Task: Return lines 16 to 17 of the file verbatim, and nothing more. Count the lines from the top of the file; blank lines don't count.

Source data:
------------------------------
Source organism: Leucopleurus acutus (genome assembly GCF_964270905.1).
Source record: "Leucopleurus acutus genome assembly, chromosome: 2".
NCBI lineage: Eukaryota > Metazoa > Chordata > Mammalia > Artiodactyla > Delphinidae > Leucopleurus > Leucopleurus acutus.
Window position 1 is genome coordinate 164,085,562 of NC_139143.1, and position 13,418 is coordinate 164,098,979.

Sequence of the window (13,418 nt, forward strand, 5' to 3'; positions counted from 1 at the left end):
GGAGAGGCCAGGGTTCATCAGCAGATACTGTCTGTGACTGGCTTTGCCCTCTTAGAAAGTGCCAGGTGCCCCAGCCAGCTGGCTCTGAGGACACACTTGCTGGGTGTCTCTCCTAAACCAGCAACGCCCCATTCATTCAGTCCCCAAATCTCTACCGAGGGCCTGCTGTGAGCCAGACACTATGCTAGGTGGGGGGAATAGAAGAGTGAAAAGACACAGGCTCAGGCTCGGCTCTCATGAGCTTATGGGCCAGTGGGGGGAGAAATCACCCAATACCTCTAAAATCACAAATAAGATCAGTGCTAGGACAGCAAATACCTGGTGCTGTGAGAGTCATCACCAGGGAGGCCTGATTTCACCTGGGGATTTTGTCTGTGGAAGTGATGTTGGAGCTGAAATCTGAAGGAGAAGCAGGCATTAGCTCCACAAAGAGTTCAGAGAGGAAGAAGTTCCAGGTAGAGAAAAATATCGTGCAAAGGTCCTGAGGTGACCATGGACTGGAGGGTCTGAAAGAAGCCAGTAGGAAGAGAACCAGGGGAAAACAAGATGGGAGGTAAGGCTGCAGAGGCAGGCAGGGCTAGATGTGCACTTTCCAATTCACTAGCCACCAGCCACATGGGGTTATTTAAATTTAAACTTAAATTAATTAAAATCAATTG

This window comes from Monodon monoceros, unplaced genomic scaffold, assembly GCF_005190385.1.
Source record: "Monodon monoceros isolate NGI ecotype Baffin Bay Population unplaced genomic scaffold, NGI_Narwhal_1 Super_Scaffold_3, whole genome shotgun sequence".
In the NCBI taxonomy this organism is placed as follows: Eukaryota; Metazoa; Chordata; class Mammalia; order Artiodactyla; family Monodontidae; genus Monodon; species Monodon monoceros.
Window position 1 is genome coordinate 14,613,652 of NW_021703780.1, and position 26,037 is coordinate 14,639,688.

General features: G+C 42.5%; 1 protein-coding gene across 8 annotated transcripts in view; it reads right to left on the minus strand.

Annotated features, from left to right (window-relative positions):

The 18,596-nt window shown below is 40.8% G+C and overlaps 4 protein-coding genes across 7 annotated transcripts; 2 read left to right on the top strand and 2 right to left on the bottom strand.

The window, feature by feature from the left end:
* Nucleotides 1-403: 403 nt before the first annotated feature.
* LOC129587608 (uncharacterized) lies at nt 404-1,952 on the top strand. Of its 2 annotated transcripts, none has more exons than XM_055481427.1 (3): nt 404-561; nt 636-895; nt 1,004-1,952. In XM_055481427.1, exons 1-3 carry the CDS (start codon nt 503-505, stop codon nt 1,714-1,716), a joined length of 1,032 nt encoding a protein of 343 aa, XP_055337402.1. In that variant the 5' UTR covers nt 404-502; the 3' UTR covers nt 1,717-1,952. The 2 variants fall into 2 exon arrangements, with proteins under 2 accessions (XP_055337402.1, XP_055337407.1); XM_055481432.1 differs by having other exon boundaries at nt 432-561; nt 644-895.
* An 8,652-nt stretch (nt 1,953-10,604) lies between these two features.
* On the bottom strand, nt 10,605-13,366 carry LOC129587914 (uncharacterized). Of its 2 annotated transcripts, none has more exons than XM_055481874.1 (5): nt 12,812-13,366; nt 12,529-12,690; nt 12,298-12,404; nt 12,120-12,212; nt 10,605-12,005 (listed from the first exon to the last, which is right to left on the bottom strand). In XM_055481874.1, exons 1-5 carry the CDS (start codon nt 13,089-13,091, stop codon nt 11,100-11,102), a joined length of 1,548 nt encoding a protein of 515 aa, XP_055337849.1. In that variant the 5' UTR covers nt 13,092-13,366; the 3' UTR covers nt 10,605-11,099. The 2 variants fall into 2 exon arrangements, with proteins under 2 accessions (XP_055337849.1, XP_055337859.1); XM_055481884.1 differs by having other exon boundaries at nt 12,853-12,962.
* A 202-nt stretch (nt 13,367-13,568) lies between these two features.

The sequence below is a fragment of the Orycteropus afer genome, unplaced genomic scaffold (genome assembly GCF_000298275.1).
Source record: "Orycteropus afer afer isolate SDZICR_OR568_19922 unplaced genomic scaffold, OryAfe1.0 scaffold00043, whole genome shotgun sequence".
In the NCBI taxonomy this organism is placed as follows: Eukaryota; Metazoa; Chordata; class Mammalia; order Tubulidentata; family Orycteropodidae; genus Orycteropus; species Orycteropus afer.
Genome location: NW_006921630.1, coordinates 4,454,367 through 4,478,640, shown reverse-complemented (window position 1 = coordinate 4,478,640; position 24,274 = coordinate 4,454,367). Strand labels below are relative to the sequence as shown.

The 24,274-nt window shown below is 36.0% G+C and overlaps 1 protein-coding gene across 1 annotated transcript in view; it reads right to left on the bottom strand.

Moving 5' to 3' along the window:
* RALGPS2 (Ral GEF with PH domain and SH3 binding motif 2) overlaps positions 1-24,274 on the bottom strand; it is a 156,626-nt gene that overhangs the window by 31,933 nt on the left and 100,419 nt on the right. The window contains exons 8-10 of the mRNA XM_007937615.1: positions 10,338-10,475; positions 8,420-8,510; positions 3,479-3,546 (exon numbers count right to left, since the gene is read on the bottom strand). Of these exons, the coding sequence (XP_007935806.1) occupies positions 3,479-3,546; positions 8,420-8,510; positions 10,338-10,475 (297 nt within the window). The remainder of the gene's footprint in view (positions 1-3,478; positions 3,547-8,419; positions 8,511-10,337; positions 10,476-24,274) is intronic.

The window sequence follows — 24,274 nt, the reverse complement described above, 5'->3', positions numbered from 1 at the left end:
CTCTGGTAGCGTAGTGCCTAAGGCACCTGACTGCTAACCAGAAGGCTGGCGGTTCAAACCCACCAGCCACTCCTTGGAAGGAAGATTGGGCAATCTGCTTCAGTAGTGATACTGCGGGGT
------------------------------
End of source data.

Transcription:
* LOC129587608 (uncharacterized) lies at nt 404-1,952 on the top strand. Of its 2 annotated transcripts, none has more exons than XM_055481427.1 (3): nt 404-561; nt 636-895; nt 1,004-1,952. In XM_055481427.1, exons 1-3 carry the CDS (start codon nt 503-505, stop codon nt 1,714-1,716), a joined length of 1,032 nt encoding a protein of 343 aa, XP_055337402.1. In that variant the 5' UTR covers nt 404-502; the 3' UTR covers nt 1,717-1,952. The 2 variants fall into 2 exon arrangements, with proteins under 2 accessions (XP_055337402.1, XP_055337407.1); XM_055481432.1 differs by having other exon boundaries at nt 432-561; nt 644-895.
* An 8,652-nt stretch (nt 1,953-10,604) lies between these two features.